…Mellick doesn’t just sculpt his forms “out of wood” in the subtractive sense so much as he seems to lovingly caress them into being… ARTWACH review, September 3, 2012

    EXHIBIT: Wounded Warrior Dogs: Celebrating America’s K-9 Heroes, wood sculpture by James Mellick, at the Canton Museum of Art THROUGH JULY 17, 2016 / 1001 Market Avenue North, Canton, Ohio / 330.453.7666

    One adaptation of an ancient tale tells us that after humans were expelled from Eden, a chasm began to separate them from all other animals. Humans feared and hunted the animals, who responded in kind. But one animal - a dog – paced anxiously as he watched the chasm grow ever wider and finally leaped across toward a man. As the dog was clinging desperately to the edge of the precipice, the man reached down and pulled him to safety. Thereafter the two remained the best of friends.

   Artist James Mellick writes in his statement accompanying his stunning wood sculptures currently installed in the lobby of the Canton Museum of Art that, “…Our culture is so invested in dogs that they have become the totem animal of human kind.” His observation is particularly apropos when considering what “totems” are historically – likenesses of animals or other natural forms made to symbolize blood relationships with human clans or families.

    Indeed, “blood relationships” of a kind are very much at the ideological center of these works. While they don’t illustrate such connections in the biologically genetic sense, they nonetheless bring to mind that making war seems to be, tragically enough, in our societal DNA.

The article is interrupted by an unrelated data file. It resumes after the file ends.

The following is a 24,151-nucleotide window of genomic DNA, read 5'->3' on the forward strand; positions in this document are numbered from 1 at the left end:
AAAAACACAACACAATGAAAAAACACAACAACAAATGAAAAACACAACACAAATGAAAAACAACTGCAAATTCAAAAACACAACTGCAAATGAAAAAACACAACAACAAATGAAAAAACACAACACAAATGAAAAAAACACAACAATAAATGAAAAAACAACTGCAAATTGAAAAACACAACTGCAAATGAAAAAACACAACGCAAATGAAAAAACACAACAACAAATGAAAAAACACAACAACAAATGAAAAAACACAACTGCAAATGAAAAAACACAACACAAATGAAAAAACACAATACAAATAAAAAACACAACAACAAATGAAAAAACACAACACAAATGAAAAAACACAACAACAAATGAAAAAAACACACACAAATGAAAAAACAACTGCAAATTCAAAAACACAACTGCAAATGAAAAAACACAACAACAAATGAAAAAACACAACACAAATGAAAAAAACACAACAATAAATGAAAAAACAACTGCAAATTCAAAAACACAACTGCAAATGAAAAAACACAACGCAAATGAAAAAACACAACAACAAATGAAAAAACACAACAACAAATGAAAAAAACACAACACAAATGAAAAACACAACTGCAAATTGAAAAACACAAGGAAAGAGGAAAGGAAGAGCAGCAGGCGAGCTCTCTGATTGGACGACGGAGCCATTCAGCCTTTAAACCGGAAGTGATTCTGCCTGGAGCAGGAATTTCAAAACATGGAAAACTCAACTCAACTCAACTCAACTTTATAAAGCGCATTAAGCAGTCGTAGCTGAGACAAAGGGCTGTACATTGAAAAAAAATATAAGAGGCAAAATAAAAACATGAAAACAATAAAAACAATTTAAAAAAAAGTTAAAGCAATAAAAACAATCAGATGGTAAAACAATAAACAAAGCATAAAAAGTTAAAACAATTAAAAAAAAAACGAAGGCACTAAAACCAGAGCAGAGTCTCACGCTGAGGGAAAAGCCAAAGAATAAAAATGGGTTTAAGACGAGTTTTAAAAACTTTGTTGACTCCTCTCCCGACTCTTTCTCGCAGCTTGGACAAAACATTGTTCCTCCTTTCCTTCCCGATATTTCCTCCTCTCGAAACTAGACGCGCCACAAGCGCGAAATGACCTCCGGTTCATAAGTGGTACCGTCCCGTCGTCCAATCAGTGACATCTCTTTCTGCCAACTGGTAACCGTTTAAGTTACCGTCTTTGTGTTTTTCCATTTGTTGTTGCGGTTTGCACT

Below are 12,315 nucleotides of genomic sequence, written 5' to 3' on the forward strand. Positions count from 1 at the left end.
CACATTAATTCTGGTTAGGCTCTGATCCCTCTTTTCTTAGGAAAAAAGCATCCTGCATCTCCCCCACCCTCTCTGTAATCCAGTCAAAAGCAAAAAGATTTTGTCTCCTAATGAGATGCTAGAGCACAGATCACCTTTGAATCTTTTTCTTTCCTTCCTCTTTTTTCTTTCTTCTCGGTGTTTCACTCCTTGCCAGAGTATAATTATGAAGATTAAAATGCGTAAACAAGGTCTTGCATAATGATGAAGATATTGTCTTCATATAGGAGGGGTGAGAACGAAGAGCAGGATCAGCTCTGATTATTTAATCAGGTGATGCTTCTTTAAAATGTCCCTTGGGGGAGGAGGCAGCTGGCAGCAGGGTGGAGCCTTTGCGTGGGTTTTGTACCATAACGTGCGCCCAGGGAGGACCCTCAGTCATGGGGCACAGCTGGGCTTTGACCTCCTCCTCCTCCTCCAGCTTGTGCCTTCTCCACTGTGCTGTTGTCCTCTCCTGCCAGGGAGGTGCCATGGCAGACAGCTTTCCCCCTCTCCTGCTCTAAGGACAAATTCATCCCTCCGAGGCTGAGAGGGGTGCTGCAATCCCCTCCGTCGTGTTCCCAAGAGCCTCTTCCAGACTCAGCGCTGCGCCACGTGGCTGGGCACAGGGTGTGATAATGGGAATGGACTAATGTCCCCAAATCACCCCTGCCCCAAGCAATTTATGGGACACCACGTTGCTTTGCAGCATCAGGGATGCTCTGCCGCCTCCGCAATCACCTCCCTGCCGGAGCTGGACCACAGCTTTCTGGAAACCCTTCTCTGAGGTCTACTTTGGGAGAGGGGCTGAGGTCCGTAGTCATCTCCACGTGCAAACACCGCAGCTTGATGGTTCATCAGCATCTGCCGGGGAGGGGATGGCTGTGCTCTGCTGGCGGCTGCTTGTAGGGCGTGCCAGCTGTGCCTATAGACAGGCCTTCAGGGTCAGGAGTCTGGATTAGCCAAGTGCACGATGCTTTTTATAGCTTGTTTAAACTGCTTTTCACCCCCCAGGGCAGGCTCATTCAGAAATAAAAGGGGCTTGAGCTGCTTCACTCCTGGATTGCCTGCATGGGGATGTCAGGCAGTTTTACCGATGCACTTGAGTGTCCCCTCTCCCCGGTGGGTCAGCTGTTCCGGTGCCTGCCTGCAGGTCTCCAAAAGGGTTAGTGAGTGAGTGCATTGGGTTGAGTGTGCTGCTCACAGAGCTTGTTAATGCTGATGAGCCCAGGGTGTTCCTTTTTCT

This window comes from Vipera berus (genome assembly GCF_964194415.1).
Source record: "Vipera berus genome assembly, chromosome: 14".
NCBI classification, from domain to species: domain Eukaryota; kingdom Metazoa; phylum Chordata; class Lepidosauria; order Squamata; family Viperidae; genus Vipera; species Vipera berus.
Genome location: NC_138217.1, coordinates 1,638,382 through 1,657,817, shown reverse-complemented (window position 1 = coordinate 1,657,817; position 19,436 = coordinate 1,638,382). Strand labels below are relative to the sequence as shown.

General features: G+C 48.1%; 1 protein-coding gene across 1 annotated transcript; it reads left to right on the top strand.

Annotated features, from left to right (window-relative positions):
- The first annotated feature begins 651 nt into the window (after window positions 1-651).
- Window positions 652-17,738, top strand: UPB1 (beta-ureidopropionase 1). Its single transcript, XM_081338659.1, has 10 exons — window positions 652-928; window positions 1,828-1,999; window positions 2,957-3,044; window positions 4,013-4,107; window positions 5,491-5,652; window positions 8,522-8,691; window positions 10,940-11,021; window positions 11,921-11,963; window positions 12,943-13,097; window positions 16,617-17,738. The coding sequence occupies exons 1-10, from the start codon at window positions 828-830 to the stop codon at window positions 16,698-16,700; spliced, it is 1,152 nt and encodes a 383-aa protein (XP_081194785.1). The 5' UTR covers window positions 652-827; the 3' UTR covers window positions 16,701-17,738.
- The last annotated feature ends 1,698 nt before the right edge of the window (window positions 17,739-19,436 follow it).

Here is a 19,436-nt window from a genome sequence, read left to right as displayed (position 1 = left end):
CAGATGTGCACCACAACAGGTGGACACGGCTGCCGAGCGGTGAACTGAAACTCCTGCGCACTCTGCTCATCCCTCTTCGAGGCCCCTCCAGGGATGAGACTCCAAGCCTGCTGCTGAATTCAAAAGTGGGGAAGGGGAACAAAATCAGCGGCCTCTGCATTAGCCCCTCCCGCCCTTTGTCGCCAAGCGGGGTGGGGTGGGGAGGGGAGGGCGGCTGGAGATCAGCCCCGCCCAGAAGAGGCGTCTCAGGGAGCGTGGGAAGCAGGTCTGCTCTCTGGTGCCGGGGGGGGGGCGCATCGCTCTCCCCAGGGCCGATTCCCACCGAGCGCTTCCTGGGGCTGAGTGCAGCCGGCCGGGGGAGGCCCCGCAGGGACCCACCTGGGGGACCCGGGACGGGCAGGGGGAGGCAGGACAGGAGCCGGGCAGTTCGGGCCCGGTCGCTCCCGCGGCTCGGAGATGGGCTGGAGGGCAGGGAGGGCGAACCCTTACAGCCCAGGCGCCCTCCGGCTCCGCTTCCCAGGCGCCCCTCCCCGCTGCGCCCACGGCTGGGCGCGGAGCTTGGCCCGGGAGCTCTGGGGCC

Mellick’s constructed canine anatomies are assemblages of separately carved and/or layered parts of highly polished woods. It’s a fascinating method that reinforces the sense that these dogs, once terribly wounded, have been put back together and rehabilitated. Incorporated prosthetic devices in three of the sculptures, such as a knee joint or a leg, look like state-of-the-art medical devices made for humans.

    And therein we can find an inroad to a deeper appreciation of the dual symbolism in Mellick’s pieces. Yes, the indisputable sublimity of his workmanship makes his sculpted objects a completely arresting homage to these animals and the vital services they have traditionally rendered during wartime. But again, these representations are also about the meaning of the relationship between human soldiers and their canine compatriots, and in turn their relationship to us. We can savor them far beyond seeing the dogs only as trained servants doing a “master’s’” bidding. They speak to a unique bonding, an esprit de corps, a shared duty and identity in the midst of harrowing conflict and rescue. As such, Mellick invites us to see the dogs – their journeys and deeds - as votive allegories of the selfless courage and sacrifice of all wounded veterans.

    To put it another way, Mellick’s sculptures are exquisite proxies, at once beautiful and heartbreaking. The most compelling work in this grouping may well be the largest, called The Way Back. The dog is dramatically distressed (Mellick bleached and burned cedar wood to augment the effect) -  struggling to walk, starving, fur disheveled and looking like so many knife points, one eye swollen shut, one thigh deeply scarred.

   The way back indeed…from the precipice.

    PHOTOS, from top: The Way Back / Not Forgotten / Wounded Warrior #1 /   

Monday, May 16, 2016

Magical Medicine

Magical Medicine

By Tom Wachunas

    For those of us familiar with Disney’s 1964 family film classic, Mary Poppins, featuring the memorable chemistry between Julie Andrews and Dick Van Dyke, it might be understandable to wonder how a stage version (this one opened on Broadway in 2006) featuring local talent could possibly measure up. But perish the thought. This is, after all, the Players Guild Theatre, and just about every aspect of this mainstage offering is, as the title of one song suggests, practically perfect.